When grand juries failed to indict Darren Wilson for killing Mike Brown, in late November, and Daniel Pantaleo for choking Eric Garner, in early December, the movement intensified to another level. Suddenly Eric Garner was a national figure, rather than a New York City story. It was around this time that activists started shutting down highways around the country, too numerous to mention. As this corresponded with the beginning of the Christmas shopping season, there were protests at the Thanksgiving Parade and also at numerous shopping malls. The Bay Area was the site of multiple actions, including shutting down a Bart Line, shutting down the Oakland Police Department, and an intense wave of protests some described as insurrectionary.  Large marches were held in NYC and DC on December 13. At the DC march, held under the auspices of Al Sharpton’s organization, young activists rushed the stage in frustration at their voices being marginalized by the more established leadership. Prominent athletes also wore t-shirts and/or delivered the “hands up” gesture, sometimes earning the ire of various administrators. It should also be noted that the wave of protests in December included New York City council members, congressional staffers in DC, and public defenders in NYC. In other words, as well as a vibrant, confrontational mass engaging in street protests, the movement has supporters within the system. Those supporters were thrown on the defensive when, on December 20, Ismaaiyl Brinsley shot his ex-girlfriend in Baltimore, drove up to New York City, and killed two police officers. Under fire from the police union head, mayor Bill de Blasio called for a halt in the protests until after the officers’ funerals and was echoed by other liberal politicians. Protesters ignored this call, and continued as they had. For their part, the police used the funerals of their colleagues as an occasion to protest the mayor, and initiated a work stoppage that had the effect of increasing debate as to whether “broken windows” policing, with its punitive approach to minor offenses when committed by poor, non-white people, is actually necessary, since halting it did not result in a major crime increase. Cracks, which likely have some resemblance to racial divides, have also widened within the police force, with reports of a shoving match between supporters of union leader Lynch and his opponents at one meeting. Elsewhere in the country, the shooting of the officers didn’t seem to have much of an effect on the movement.  But street protests at the fever pitch of December never last forever, and the movement will undoubtedly evolve in 2015.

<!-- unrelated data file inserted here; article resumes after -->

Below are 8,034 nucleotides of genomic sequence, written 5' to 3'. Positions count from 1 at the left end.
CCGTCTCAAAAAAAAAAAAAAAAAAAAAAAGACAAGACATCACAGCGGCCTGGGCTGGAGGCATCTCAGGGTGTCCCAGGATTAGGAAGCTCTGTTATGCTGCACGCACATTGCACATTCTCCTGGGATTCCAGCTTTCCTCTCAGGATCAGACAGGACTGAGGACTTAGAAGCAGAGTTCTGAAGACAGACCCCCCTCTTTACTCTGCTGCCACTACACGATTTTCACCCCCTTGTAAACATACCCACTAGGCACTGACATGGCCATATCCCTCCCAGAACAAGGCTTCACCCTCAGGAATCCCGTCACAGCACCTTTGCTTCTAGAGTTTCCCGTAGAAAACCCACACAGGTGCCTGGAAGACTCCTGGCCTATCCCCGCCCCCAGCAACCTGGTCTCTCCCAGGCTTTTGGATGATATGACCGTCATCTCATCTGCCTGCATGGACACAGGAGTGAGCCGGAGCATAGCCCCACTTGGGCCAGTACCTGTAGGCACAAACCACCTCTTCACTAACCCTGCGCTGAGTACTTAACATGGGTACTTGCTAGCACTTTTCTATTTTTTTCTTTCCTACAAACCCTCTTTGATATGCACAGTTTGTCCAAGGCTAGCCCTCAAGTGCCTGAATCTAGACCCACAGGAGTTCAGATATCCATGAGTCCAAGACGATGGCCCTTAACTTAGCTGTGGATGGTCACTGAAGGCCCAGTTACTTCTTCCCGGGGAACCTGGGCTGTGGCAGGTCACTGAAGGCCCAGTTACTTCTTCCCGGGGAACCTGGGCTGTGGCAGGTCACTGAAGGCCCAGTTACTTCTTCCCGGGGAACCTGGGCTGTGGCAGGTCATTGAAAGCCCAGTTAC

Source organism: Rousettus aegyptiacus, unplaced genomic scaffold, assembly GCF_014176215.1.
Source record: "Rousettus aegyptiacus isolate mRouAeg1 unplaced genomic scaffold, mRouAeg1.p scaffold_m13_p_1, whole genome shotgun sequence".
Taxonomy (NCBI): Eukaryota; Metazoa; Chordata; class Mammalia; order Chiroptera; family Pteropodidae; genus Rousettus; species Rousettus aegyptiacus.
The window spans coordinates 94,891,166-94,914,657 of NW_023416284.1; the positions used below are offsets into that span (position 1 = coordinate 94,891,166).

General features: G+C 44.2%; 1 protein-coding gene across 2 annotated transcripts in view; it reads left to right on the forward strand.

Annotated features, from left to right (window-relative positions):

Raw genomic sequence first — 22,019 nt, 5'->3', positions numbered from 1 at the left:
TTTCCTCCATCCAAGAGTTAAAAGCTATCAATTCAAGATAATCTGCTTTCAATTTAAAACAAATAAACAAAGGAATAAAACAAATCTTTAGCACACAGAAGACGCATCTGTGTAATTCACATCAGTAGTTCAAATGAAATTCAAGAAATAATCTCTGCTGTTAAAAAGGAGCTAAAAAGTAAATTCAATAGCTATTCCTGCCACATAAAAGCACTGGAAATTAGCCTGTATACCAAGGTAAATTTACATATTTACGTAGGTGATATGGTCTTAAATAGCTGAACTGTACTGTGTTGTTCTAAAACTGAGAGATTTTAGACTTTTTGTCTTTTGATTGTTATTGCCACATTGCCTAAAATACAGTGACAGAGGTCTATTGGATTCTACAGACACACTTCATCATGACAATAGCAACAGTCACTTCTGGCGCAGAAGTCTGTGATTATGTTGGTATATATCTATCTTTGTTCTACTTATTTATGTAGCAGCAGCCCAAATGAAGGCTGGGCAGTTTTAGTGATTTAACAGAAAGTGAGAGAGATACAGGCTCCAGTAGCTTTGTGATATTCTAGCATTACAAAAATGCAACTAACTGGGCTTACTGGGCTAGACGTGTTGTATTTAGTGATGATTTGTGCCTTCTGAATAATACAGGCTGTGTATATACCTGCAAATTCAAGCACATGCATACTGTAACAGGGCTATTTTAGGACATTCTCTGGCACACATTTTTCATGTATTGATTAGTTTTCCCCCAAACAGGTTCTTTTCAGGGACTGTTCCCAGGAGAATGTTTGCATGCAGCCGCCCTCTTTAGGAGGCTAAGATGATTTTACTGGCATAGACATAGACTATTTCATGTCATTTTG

In a widely circulated column, Mark Bittman raised the possibility of movements flowing together and strengthening each other, quoting Reverend William Barber of Moral Mondays to that effect. Bittman emphasizes the way all the struggles of low wage workers have begun to converge and have increased pressure nationwide to raise the minimum wage. He also noted that these movements had converged a bit with Black Lives Matter, perhaps not surprising, since the categories of low wage worker and the overpoliced overlap a lot. Although he doesn’t mention it, energy from Black Lives Matter has also been spilling over into education and related anti-austerity  struggles, such as the disruption of the Baltimore board of education meeting noted above. Other struggles are harder to imagine simply merging. For example, most climate activism around Keystone and fossil fuel divestment appears based among the college educated activist strata, although some indigenous groups are also involved. Struggles around Israel are largely conducted by a mix of this “traditional” activist strata and students of Middle Eastern descent. The labor unions have been organizing the campaigns of low wage workers, but the still substantial portion of the American workforce presently in labor unions is mostly not low wage. Campus struggles around rape may also seem remote. The divide between a largely white activist strata that typically cuts its teeth on campus activism and a increasingly active, largely African American, urban-based population echoes class and racial divides in the larger society. But things aren’t all that cut and dry. Blacklivesmatter has mobilized diverse groups, reaching deep into many campuses (especially, but by no means only, historically black ones), and cutting across racial lines within cities. Based on photographs, it appears that the Walmart struggle has mobilized more whites than non-whites nationwide--”low wage workers” is actually a very racially diverse group of people. As noted above, the People’s Climate March involved coalition building with labor unions and environmental justice groups, both aimed at demographics outside the largely white activist subculture. Ferguson activists recently visited Palestine to affirm their solidarity. Although many of the higher ed institutions besieged by budget cuts and fee hikes  are largely white, the basic logic of what is happening is not much different from attacks on public education in the cities. Adjuncts are simultaneously white college educated (and not infrequently teaching in disciplines that are relatively left) and low wage workers; increasingly, they are union members as well, which may have implications for the larger labor movement. The organized labor force may not be low wage, but they are obviously under siege and would be well advised to pay attention to disruptive and media friendly tactics others are using if they do not wish to be low wage soon. In other words, there are grounds for connecting and unifying struggles, if people are willing to pay attention to what others are doing and struggling about, and think through ways that everything is connected.